Strathcona Henley

Strathcona Henley by Thread Theory

Strathcona Henley by Thread Theory Strathcona Henley by Thread Theory

I bought some fabric to make Dallas a shirt around 3 years ago, and it has been sitting at the bottom of my stash ever since …haunting me. Haha. I figured that I had put it off long enough, and I really wanted to try the Strathcona Henley ever since I discovered Thread Theory towards the end of last year.

I really liked that it had two variations, the t-shirt and henley, because I could muslin the t-shirt easily and then when I got the fit right, I could make the henley. I used the fabric that I had saved as the first muslin since I think I had gotten it on sale at JoAnn’s, and I was very hopeful that it would be okay. Sadly, that wasn’t the case because even though Dallas’ measurements lined up with the XL, it still ended up being to tight around his stomach/hip area. So that fabric will just end up becoming something for Braden instead.

Strathcona Henley by Thread TheoryFor the second muslin I used a rayon/spandex, also from JoAnn’s, that I didn’t have any plans for, and I took one of Dallas’ favorite shirts to compare it to the pattern. It turned out that I needed to add an inch of width (=4″ total when added to all sides), and it fit much better! Dallas was also introduced to what it’s like to wear rayon/spandex, and he’s a fan. When he put it on he said, “It’s so soft! How do girls wear this without going to sleep?!” Haha!

For some reason the pattern pieces are full pieces instead of ‘cut on the fold’ like most patterns, so when I traced them I drew a line down the middle and only traced half. I added 1″ to the side seams, and then I brought out the armscye to match up with it. Then, I moved the notches down 1″ on the bodice pieces to account for the armscye adjustment, but I didn’t do anything to the sleeve pattern pieces. The pattern also calls for 5/8″ SA, which was too much for me to serge off, so I did a 3/8″ SA. The only pattern piece I adjusted for the SA was the neckband by taking 1/2″ off of all sides. Hopefully all of that makes sense. 🙂 (Dallas is 6’6 for reference.)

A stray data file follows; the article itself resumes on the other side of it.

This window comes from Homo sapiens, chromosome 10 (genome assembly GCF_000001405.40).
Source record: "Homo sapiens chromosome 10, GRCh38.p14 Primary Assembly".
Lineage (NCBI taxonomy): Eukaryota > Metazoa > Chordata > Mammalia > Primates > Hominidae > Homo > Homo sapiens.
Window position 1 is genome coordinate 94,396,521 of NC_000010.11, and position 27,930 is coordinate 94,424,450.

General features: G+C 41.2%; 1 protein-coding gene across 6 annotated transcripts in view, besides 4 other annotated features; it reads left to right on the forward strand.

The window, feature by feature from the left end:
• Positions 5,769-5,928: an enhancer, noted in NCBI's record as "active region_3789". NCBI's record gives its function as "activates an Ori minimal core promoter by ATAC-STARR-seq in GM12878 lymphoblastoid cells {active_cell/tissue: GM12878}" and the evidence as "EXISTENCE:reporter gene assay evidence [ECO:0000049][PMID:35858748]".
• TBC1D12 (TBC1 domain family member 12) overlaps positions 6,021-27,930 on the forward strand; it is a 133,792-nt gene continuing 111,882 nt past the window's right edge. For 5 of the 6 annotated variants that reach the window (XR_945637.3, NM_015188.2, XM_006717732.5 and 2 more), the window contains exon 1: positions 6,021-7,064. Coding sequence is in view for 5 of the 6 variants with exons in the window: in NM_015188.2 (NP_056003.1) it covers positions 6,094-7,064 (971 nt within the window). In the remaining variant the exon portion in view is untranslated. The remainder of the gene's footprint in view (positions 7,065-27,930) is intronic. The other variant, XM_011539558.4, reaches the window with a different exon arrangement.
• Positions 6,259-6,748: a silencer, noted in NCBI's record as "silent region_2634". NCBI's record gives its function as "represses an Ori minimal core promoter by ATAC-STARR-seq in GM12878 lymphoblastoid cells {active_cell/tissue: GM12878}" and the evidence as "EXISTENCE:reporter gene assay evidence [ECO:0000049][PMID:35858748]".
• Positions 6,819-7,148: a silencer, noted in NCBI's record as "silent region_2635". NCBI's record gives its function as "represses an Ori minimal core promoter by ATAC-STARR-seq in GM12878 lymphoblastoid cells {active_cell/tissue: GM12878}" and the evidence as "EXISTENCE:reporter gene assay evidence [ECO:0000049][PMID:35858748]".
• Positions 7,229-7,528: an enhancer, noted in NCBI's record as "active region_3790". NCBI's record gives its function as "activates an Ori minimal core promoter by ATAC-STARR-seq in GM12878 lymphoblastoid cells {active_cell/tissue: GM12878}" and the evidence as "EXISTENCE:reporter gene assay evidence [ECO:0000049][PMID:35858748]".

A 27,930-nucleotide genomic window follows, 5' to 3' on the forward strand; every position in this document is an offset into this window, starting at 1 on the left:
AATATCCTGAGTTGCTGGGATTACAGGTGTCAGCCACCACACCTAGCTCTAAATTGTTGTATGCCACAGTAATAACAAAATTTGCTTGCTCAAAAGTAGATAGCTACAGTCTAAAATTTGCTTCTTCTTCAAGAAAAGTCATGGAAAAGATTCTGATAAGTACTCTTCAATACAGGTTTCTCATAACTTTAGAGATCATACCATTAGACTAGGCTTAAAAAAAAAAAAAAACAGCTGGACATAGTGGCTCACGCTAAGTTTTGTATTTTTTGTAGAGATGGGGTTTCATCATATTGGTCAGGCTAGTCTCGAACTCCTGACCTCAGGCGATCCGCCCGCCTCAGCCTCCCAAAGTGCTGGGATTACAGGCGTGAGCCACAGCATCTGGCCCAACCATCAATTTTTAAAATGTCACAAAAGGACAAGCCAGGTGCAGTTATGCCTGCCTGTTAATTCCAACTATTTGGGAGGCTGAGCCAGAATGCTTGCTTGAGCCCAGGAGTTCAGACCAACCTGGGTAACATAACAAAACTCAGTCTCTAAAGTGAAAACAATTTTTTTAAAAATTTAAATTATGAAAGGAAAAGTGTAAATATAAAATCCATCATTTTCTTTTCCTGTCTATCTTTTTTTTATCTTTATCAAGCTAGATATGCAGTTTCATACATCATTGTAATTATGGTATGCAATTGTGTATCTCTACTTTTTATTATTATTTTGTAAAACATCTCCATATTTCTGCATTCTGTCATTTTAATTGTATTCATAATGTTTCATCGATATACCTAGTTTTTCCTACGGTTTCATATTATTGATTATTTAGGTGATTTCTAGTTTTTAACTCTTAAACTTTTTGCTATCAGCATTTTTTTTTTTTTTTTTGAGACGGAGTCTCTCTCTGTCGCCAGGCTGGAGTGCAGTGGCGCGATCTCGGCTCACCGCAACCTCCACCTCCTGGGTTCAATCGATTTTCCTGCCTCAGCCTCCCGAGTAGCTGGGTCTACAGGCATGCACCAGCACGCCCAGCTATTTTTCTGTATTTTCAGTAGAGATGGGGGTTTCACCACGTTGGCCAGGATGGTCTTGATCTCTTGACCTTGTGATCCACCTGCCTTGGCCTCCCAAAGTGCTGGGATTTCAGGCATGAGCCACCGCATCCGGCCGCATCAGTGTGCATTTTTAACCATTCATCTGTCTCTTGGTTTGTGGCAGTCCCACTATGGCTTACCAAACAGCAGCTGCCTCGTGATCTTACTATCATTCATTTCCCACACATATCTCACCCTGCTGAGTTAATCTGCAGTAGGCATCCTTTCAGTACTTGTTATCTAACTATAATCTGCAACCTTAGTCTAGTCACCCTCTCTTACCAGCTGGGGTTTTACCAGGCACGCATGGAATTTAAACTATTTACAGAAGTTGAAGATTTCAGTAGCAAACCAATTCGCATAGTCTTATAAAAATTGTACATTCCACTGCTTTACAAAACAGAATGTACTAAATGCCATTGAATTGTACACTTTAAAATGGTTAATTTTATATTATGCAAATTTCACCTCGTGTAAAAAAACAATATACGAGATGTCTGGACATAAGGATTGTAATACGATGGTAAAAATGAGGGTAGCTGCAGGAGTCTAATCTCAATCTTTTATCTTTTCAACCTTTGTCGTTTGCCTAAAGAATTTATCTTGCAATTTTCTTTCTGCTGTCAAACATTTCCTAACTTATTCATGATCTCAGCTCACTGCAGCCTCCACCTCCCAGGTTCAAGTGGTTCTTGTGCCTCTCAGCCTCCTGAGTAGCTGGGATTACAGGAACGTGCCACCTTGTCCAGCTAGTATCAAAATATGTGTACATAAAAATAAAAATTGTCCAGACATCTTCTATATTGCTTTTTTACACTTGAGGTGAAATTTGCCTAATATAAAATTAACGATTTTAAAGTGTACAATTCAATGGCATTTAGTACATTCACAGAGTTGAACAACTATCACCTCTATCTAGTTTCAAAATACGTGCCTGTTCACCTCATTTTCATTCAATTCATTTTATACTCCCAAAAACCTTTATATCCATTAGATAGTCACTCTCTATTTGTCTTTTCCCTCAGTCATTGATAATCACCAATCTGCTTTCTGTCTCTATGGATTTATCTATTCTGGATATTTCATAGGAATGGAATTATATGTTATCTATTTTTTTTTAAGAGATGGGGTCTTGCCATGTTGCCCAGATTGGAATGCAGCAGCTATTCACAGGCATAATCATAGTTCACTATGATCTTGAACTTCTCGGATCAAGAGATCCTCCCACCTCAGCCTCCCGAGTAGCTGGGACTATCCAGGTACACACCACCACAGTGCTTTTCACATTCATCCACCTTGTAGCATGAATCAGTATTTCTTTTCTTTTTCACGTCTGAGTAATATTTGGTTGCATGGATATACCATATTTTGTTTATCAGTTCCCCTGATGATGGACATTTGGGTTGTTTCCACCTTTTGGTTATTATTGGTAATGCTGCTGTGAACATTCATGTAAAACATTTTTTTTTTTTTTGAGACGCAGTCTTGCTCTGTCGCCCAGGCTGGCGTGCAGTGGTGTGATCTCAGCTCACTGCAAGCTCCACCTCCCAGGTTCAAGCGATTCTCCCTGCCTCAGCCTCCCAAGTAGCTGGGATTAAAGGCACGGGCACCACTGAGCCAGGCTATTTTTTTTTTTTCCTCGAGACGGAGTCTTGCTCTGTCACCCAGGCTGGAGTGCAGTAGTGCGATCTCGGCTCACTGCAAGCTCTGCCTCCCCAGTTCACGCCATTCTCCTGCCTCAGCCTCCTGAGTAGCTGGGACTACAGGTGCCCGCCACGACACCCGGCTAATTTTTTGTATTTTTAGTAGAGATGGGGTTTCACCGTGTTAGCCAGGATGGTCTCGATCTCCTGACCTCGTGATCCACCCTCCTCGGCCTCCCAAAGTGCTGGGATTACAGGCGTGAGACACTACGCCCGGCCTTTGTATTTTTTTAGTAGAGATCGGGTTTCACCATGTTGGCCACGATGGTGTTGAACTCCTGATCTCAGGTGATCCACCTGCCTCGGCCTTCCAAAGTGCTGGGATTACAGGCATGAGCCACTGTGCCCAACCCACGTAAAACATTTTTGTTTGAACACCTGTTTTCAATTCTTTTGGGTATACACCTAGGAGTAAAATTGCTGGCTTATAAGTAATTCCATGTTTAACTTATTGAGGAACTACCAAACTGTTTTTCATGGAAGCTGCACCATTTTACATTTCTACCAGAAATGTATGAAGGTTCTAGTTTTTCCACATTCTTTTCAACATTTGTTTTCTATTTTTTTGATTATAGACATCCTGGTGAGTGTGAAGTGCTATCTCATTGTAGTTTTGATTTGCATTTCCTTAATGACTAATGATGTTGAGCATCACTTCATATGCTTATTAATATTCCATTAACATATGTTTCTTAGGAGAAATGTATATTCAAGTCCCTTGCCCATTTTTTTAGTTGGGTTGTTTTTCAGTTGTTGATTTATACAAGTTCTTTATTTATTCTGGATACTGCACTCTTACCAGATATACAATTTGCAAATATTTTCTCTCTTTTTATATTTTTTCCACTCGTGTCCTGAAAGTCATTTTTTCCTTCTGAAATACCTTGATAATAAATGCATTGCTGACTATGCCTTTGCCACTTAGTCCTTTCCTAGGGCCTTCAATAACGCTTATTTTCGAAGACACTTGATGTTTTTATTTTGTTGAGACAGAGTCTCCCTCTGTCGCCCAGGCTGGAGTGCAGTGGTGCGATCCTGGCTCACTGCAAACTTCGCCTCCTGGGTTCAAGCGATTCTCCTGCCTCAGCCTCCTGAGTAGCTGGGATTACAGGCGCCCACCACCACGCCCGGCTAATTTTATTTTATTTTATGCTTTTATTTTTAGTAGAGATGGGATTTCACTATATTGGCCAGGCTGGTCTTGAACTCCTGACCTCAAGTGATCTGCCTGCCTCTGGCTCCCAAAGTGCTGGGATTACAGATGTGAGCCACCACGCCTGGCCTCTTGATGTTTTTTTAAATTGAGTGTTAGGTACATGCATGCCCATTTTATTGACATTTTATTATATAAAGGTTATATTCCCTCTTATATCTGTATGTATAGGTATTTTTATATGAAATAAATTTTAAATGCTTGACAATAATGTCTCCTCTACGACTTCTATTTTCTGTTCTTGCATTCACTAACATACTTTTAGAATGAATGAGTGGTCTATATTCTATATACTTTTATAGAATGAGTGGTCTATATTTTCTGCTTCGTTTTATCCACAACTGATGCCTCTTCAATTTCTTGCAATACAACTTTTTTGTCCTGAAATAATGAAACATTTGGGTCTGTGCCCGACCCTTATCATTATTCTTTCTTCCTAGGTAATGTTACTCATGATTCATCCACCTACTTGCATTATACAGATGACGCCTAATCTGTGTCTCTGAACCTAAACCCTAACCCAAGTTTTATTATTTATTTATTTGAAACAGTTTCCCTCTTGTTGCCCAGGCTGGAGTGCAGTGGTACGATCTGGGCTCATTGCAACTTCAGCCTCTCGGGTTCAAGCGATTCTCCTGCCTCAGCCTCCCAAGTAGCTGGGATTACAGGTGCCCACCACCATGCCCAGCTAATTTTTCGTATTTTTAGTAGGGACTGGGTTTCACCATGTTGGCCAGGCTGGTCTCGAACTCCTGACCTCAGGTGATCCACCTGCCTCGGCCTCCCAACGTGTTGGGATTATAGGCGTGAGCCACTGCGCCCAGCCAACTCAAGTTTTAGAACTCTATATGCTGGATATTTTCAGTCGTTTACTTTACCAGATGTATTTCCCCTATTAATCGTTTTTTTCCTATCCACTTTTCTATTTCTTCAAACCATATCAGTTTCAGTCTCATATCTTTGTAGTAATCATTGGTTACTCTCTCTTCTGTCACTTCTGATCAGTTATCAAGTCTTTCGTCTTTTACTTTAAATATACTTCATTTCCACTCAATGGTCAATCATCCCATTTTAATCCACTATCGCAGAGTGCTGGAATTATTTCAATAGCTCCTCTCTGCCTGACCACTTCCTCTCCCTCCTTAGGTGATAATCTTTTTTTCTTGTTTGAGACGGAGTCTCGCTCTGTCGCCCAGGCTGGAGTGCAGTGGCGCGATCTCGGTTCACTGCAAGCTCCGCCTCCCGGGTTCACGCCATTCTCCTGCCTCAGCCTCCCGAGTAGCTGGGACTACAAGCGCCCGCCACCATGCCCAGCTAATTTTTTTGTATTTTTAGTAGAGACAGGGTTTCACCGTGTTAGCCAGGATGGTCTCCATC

Strathcona Henley by Thread Theory

Since I got it all figured out on the second muslin, I felt pretty good, and made the final long sleeved henley! The shirt is already really long, so I actually didn’t add any length, even though I didn’t use the hem band. I did lengthen the sleeves by 3″ since I didn’t use the sleeve cuffs though. I will probably add an extra inch to the hem in the future, but Dallas still really likes the length and is happy with how it turned out!

The instructions where good, although the part where you fold up the bottom of the placket, where the X is, didn’t have a whole lot of explanation, so I had to sit and stare and think for a few minutes before just going for it. I don’t think I folded under quite enough because my X is more like a tall rectangle instead of a square, but that doesn’t really matter. I used Wonder Tape to keep everything in place while I was sewing it because I just used my regular sewing foot (my walking foot and I hate each other).

Strathcona Henley by Thread Theory Strathcona Henley by Thread Theory

The fabric I used for this shirt is a dana knit from Imagine Gnats in the color charcoal (with a slight green tint), and it is awesome! I have noticed that most t-shirt fabrics are cotton/poly blends, but for some reason that type of fabric is so hard to find! Does anyone know why that is?? This fabric is a cotton/modal and is very similar to t-shirt fabric. It is so soft and isn’t super stretchy or clingy. It’s also a REALLY wide fabric, so when I finished cutting out Dallas’ shirt, I still had enough left over to cut out a Santa Fe Top for me (Score!). The fabric comes in a bunch of colors, and I really want the color huckleberry, too.

I was able to get this finished a few days before Father’s Day, and Dallas loves it! I am also going to thank myself later for doing all of the hard work now, so that t-shirt making for him in the future will be much easier, now I have the fit right. I highly recommend trying a good-fitting shirt up to the pattern for the person you are sewing for comparison, especially if you don’t plan on muslining.

Happy sewing, and Happy Father’s Day to all of the dads out there!

CLICK HERE for the PDF PATTERN, or PRINTED PATTERN
CLICK HERE for the FABRIC

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2 comments

  1. Very inspiring! I’ve often thought about making shirts for my hubby but he falls into the “big AND tall” category so I feel like the amount of yardage alone would be cost prohibitive 😂

    How did Dallas take it when you initially made something from him. My hubs said, “Well, I’m not gonna wear a pink bunny suit if that’s what you mean……” Not sure if he was joking or really thinks that I might subject him to that! 😂

    1. I’m so glad you found it inspiring, Whitney! Dallas has wanted me to make him a shirt for a while because he doesn’t buy very many shirts for himself and he knew I would eventually. He knows not to pressure me because I love sewing for myself and other women.
      I definitely takes more fabric to make a mens shirt, but sewing in general doesn’t really save a whole lot of money anyways (in my opinion). It was a good experience to get the fit right for him though, and he’s really happy with how it turned out. 🙂

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